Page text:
Perhaps if the councils were to up the facilities, people would use them. But the amount of times I have come back from the supermarket with the empty cans and bottles in the boot because the bottle bank had already overfilled is getting more and more common.

    Still, I am sure there will be a department or 2 with some serious pay rises from this, along with their mates in the various private companies who will need to implement this (as we all know the council has far too few staff and income to handle such a job without recourse to the private sector...)

  13. Senor Beavis

    Landfills will save the world from climate change

    Climate change is causing sea levels to rise.

    Landfills will protect us from this by keeping the ground level above sea level.

    Job done - mine's a pint.

  14. David Burton

    Families pay...

    Junk mail is one thing we'll end up paying for, but as it stands larger households will pay more. When it's a family, then there's perhaps only one income already being stretched to support a few dependents, and this will only add to the costs when a lot of toddler and baby meals are even more heavily packaged than adult products (for the amount of food), and that's not even starting on the volume in nappies.

  15. Robert Harrison

    An alternative

    Why not give people who actively recycle their waste a council tax discount? I.e. the more you use your green bin / black recycling box, etc. But I guess a discount is too much to ask, it's far too tempting for local gov to just rake in more cash isn't it.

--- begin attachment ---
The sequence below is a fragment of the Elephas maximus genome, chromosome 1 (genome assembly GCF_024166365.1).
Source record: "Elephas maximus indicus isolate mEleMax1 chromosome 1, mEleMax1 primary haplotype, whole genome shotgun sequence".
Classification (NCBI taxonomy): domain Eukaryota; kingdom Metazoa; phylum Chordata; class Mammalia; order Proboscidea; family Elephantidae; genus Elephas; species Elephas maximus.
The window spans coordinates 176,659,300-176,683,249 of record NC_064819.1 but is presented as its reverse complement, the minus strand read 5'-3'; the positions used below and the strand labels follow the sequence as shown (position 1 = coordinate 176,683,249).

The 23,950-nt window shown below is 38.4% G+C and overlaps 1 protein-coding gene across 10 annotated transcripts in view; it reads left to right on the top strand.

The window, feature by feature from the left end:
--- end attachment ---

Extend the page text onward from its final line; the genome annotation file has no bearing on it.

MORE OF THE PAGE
16. Stephen
    Thumb Down

    Can't even get a recycle bin, yet they want to charge us

    We live in West Wiltshire District, and we've ordered recycle bins (newly built house) over a year and a half ago. After many phone calls we've given up. We've been promised recycling bins since July of last year.

    How can the council justify charging us for rubbish collection, which we already pay for, when they won't even provide the recycling bins, which we also already pay for.

    The nearest tip is 10 miles from us, taking recycling to the tip would just raise our carbon emissions from driving further, not to mention additional fuel usage.

    - Fed up with the rubbish in Wiltshire

  17. Kevin Johnston

    Easy targets

    I know this has been mooted before, but how about targetting the rubbish from Businesses. At present they have no facility to present separated bins for collection and the contents of their industrial scale skips are just dumped en-masse into landfill. Business waste accounts for a significant percentage of the UK total and would be a lot easier to tax.

    Sorry that should have said track not tax.

  18. Anonymous Coward
    Thumb Down

    charge you first ask questions later

    .. in my block of flats, i have phoned the council 3 times now to ask them how i should recycle and why they collect it from everyone in the street but not us (as they are all houses not flats).

    So far nothing. But of course there will be no part of the legislation that puts any reciprocal responsibility on the collector to provide a level of recycling facilities.... they will just wait for the courts to decide that when someone finally tries to sue the council for charging them but not giving them the chance to recycle anyway!

    Always good to see that they are looking at charging as the last option... (any excuse to tax us!).

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  20. gaz

    double tax